2. Thanks for those thoughts Steve, well expressed.

    One thing about lock down. There are housing alternatives that are not lock downs. A lock down should be a measure of last resort, of course. I remain hopeful that a conservator could find a situation short of lock down and that Tony would be receptive to it since it would be preferable to being homeless, something he himself admits to “not being very good at”. But, as you know, when he become belligerent, he is very difficult. So a lock down has to remain an option to the conservator. After all, Tony has shown that if left completely on his won untreated, he ends up in de facto lock downs, i.e., in jails and prisons.

    I’m not sure how much like chess this is, since I have learned to mistrust any attempt to assign logic to the actions of someone who is irrational. But points well made and, yes, I will regain some energy and continue to do what I can to help this broken system do the right thing.

  3. Yesterday Tony was transferred back to TTCF (Los Angeles County Twin Towers Correctional Facility) according to the LA Sheriffs Department Web site.

    He had been there six months prior to his trial. After a week of homelessness and a few days in the Santa Monica jail, he’s back at Twin Towers again, a place he does not like when he is rational enough to discuss the situation.

    I will live my life out here in the world and do what I can to cause the system to place him in a conservatorship.

    I will report the results of my efforts in these pages.

  4. Tina says:

    Hello Dennis,

    Just wondering how things are going with your brother. Has the conservatorship went through? I hope he is provided with the treatment necessary to help him get better.

    It seems as though despite being fed up with the situation you have not given up on trying to help your brother. I know sometimes turning away those we love can be difficult, but taking them in is not always what is best for us or them. Good luck in your continued efforts to help your brother.

    I hope you have a nice Christmas and that the New Year brings renewed hope for you and another chance for a better life for your brother.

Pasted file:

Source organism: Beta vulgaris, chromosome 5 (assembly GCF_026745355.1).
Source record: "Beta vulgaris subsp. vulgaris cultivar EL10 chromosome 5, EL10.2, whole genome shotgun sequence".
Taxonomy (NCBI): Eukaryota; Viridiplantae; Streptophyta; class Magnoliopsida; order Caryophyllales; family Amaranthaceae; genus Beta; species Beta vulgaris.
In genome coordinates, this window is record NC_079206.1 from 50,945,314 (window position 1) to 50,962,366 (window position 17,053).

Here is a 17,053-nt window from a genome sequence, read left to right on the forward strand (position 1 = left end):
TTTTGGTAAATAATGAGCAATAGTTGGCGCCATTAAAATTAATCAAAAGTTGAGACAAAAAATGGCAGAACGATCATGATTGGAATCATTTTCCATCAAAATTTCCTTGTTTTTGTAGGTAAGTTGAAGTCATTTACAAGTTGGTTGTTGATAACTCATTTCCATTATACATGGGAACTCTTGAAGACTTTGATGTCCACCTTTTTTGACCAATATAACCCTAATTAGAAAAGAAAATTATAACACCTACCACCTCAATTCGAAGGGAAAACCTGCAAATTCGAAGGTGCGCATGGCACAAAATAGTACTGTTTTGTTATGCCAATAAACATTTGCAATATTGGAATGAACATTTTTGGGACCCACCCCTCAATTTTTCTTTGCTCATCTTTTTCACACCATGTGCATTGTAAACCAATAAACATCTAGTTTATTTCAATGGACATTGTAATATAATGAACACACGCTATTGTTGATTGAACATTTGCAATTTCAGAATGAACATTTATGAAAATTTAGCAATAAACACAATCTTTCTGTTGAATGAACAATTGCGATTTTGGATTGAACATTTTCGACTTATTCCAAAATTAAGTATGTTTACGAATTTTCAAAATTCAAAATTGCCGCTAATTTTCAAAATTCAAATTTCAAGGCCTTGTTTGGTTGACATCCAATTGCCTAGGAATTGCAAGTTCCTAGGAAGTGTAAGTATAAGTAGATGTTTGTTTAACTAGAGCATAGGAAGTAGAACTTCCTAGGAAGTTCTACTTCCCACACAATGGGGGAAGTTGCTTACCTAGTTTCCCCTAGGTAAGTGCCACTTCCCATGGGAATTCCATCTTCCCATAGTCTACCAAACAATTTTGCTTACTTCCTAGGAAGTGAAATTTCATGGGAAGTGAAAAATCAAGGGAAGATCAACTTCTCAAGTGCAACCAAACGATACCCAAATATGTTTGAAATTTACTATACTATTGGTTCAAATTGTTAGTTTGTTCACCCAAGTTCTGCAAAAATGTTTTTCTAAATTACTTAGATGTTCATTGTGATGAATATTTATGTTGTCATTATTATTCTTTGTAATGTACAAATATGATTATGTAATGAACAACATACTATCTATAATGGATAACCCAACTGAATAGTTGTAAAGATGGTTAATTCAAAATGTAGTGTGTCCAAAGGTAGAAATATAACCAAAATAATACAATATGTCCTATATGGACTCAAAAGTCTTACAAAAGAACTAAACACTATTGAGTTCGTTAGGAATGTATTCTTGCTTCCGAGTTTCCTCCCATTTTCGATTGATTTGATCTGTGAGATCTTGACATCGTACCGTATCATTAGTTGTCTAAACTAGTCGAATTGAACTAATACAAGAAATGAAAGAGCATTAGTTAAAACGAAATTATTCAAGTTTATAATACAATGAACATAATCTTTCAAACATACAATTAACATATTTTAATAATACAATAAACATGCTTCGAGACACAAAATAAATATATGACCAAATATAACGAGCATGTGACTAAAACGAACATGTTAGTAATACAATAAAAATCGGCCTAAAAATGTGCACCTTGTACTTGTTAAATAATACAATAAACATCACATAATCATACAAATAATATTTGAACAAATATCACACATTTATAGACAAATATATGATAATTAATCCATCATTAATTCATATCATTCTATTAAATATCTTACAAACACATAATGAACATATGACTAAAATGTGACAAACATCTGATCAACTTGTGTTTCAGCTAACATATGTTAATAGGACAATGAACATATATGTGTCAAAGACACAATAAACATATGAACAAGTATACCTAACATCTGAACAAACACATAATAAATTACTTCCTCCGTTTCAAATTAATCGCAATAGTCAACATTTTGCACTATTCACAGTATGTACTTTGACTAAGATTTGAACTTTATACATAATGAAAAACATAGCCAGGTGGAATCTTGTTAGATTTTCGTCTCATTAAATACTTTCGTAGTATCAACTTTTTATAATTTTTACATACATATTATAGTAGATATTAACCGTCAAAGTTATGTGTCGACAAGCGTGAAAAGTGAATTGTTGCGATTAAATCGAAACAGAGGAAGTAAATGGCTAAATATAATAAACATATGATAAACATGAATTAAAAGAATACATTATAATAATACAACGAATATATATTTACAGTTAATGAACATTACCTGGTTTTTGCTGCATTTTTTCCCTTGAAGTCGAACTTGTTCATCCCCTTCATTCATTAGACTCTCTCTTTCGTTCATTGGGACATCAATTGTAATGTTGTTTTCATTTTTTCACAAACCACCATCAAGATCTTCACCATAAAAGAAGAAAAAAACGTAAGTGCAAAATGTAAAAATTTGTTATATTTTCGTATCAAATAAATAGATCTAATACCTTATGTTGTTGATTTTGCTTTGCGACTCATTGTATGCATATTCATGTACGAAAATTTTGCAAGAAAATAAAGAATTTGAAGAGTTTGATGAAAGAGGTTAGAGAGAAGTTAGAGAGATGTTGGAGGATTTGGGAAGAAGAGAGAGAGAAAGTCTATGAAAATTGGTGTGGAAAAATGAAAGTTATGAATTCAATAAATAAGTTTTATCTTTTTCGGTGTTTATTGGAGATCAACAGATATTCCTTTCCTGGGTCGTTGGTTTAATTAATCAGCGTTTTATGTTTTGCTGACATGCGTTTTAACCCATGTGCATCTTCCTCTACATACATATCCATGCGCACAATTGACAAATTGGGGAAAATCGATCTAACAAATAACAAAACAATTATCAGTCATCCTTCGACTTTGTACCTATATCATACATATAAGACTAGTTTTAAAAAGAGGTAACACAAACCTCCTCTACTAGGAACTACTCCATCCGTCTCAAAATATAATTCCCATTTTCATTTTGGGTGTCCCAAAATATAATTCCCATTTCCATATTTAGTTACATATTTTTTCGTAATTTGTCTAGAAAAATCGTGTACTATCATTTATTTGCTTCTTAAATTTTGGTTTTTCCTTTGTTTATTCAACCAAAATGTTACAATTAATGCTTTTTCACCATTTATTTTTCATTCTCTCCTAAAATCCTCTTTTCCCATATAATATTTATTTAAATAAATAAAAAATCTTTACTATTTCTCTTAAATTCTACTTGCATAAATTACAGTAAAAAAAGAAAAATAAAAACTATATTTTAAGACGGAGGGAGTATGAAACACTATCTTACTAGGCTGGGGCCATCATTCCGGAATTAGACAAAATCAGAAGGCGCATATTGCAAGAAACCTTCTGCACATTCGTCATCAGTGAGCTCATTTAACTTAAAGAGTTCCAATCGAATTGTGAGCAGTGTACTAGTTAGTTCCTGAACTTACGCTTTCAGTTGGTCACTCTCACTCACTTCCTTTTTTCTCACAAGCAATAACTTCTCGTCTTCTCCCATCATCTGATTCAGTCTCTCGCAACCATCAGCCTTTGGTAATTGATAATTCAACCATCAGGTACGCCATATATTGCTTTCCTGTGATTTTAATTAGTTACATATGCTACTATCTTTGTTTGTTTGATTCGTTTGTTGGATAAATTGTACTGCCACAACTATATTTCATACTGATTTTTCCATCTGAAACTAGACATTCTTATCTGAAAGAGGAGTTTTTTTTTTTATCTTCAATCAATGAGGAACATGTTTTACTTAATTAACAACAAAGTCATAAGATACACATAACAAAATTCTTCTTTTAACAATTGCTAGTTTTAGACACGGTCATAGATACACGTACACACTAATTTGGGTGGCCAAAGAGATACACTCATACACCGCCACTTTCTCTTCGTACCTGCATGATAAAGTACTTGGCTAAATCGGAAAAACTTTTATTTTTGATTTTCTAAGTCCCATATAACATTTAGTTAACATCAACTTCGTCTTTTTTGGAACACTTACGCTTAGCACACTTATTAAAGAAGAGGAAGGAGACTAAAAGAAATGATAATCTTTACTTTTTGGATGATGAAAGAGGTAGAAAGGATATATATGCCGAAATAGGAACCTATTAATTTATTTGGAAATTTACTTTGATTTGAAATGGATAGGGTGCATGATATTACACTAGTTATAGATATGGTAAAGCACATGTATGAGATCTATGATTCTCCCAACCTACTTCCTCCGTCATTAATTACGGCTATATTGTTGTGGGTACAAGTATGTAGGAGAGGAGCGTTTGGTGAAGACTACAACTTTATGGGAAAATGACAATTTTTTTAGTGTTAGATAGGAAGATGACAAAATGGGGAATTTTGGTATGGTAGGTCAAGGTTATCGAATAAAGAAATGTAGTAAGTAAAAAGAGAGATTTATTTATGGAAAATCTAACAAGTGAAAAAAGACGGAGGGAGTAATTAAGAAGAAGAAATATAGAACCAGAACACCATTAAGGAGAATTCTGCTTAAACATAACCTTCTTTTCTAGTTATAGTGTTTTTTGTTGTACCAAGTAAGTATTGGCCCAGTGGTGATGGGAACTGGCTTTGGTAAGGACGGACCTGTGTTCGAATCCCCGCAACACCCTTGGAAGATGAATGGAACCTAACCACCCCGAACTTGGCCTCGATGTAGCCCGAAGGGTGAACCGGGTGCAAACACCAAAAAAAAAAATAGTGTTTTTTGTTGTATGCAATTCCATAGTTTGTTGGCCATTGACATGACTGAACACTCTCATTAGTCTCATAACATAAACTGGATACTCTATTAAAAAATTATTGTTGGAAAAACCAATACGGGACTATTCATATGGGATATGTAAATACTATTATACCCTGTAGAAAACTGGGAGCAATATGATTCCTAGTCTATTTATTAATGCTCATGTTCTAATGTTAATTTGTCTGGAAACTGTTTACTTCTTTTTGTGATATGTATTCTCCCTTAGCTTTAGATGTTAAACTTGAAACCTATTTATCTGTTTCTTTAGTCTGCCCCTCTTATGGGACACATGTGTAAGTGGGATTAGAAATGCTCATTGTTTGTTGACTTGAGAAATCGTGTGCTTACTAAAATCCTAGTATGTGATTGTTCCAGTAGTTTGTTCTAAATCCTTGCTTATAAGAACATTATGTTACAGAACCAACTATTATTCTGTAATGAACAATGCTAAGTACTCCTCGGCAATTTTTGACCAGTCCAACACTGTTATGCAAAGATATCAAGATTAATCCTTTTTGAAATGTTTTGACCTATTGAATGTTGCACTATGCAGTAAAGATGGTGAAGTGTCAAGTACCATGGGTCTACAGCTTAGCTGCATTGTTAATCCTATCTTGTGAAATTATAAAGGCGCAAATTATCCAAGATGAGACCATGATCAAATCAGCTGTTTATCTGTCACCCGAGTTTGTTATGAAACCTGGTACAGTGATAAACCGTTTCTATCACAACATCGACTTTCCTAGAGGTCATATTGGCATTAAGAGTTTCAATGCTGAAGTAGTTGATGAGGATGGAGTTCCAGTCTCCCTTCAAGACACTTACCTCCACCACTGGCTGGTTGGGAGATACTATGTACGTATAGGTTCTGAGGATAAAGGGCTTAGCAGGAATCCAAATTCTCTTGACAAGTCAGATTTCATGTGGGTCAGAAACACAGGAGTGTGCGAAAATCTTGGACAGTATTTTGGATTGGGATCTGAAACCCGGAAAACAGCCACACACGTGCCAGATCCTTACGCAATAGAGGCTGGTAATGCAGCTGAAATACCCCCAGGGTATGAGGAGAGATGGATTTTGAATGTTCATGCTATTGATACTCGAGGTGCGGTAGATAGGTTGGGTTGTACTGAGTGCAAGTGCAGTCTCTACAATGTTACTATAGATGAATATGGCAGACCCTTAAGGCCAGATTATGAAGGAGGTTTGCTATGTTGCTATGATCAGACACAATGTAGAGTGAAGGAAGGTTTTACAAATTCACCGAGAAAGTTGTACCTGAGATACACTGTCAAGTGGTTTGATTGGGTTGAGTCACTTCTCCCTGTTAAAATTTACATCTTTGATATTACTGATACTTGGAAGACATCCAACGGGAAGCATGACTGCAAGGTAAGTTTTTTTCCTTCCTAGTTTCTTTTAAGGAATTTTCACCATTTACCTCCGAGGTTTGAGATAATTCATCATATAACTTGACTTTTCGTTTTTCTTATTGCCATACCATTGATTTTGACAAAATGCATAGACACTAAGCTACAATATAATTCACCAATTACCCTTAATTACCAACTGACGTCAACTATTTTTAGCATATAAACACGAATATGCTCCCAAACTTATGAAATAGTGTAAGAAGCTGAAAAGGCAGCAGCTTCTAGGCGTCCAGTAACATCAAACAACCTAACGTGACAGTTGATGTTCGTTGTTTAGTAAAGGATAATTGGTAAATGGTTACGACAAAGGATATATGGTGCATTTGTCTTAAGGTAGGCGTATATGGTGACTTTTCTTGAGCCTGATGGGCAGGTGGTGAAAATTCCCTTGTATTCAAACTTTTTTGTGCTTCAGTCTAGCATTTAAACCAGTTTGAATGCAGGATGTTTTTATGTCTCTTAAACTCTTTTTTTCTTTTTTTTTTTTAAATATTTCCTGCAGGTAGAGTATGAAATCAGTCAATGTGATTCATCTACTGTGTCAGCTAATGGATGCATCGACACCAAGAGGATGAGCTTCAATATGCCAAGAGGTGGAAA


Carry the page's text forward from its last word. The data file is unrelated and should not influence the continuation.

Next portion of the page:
5. I have not had a lot of communication with Tony during his more recent incarcaration. I was and will be in touch with a social worker at the L.A. County jail in order to provide some information to her that may sway her and her team to initiate a conservatorship. However, I just have not had the time or energy to get that done yet.

    Overall, I have reached a point where I feel I can no longer help Tony. He has called me a few times from Jail. I try to not bow to my tendency to be judgmental in the way siblings tend to be with one another, but I often fail at that goal and forget that I am one of the few outlets Tony has for communicating with the external world. When I do remember that I try to be compassionate, yet since he is either not taking his meds or the meds he is taking don’t seem to be working, the conversations tend to be very one sided, with him doing most of the talking and that talking is, in some sense, really just him talking with himself. As harsh as that sounds, it is an approximation to the truth.

    I look around me at the pathetic state of our society. We have Republicans who honestly believe that selfishness works. We have a President who promised change but is powerless to bring change. We have an America society founded on the conquest of several million square miles of what only three life times ago was fertile land hunted by natives. How can I expect such a society to give a rats ass about my brother or institute some kind of socially progressive measures that help those who need help the most. Well, I cannot.

    I will have some time, finally, between now and New Years, to put together some documentation and provide that to the social worked. I will do that, as previously promised, and report on the results here in coming months.

  6. Franklin says:

    Hey Dennis,